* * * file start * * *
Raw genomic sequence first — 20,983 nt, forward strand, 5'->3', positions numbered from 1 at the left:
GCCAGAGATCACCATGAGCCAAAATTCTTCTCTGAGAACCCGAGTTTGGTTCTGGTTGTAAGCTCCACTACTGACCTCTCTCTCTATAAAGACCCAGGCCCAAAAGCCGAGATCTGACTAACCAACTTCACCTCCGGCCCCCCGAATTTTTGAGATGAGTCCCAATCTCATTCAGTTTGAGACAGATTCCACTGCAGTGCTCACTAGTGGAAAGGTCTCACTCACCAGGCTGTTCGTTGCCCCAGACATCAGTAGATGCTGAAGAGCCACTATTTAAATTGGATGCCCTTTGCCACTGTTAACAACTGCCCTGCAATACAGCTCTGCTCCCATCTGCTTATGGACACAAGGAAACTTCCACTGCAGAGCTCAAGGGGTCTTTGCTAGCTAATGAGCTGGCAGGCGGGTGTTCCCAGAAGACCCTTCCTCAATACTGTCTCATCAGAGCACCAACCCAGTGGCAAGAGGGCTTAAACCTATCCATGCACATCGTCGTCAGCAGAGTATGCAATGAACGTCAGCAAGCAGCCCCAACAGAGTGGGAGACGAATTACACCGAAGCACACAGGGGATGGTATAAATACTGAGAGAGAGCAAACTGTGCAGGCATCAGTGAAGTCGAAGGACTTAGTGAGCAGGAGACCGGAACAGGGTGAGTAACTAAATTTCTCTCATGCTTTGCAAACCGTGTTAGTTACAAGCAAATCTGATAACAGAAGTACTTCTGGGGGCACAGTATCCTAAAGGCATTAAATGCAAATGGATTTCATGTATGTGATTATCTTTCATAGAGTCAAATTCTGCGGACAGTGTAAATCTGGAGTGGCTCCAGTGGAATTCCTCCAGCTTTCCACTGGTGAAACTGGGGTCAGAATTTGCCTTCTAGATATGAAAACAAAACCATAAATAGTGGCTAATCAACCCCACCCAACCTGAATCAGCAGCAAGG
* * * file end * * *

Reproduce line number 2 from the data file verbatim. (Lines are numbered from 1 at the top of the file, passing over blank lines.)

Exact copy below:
GCCAGAGATCACCATGAGCCAAAATTCTTCTCTGAGAACCCGAGTTTGGTTCTGGTTGTAAGCTCCACTACTGACCTCTCTCTCTATAAAGACCCAGGCCCAAAAGCCGAGATCTGACTAACCAACTTCACCTCCGGCCCCCCGAATTTTTGAGATGAGTCCCAATCTCATTCAGTTTGAGACAGATTCCACTGCAGTGCTCACTAGTGGAAAGGTCTCACTCACCAGGCTGTTCGTTGCCCCAGACATCAGTAGATGCTGAAGAGCCACTATTTAAATTGGATGCCCTTTGCCACTGTTAACAACTGCCCTGCAATACAGCTCTGCTCCCATCTGCTTATGGACACAAGGAAACTTCCACTGCAGAGCTCAAGGGGTCTTTGCTAGCTAATGAGCTGGCAGGCGGGTGTTCCCAGAAGACCCTTCCTCAATACTGTCTCATCAGAGCACCAACCCAGTGGCAAGAGGGCTTAAACCTATCCATGCACATCGTCGTCAGCAGAGTATGCAATGAACGTCAGCAAGCAGCCCCAACAGAGTGGGAGACGAATTACACCGAAGCACACAGGGGATGGTATAAATACTGAGAGAGAGCAAACTGTGCAGGCATCAGTGAAGTCGAAGGACTTAGTGAGCAGGAGACCGGAACAGGGTGAGTAACTAAATTTCTCTCATGCTTTGCAAACCGTGTTAGTTACAAGCAAATCTGATAACAGAAGTACTTCTGGGGGCACAGTATCCTAAAGGCATTAAATGCAAATGGATTTCATGTATGTGATTATCTTTCATAGAGTCAAATTCTGCGGACAGTGTAAATCTGGAGTGGCTCCAGTGGAATTCCTCCAGCTTTCCACTGGTGAAACTGGGGTCAGAATTTGCCTTCTAGATATGAAAACAAAACCATAAATAGTGGCTAATCAACCCCACCCAACCTGAATCAGCAGCAAGG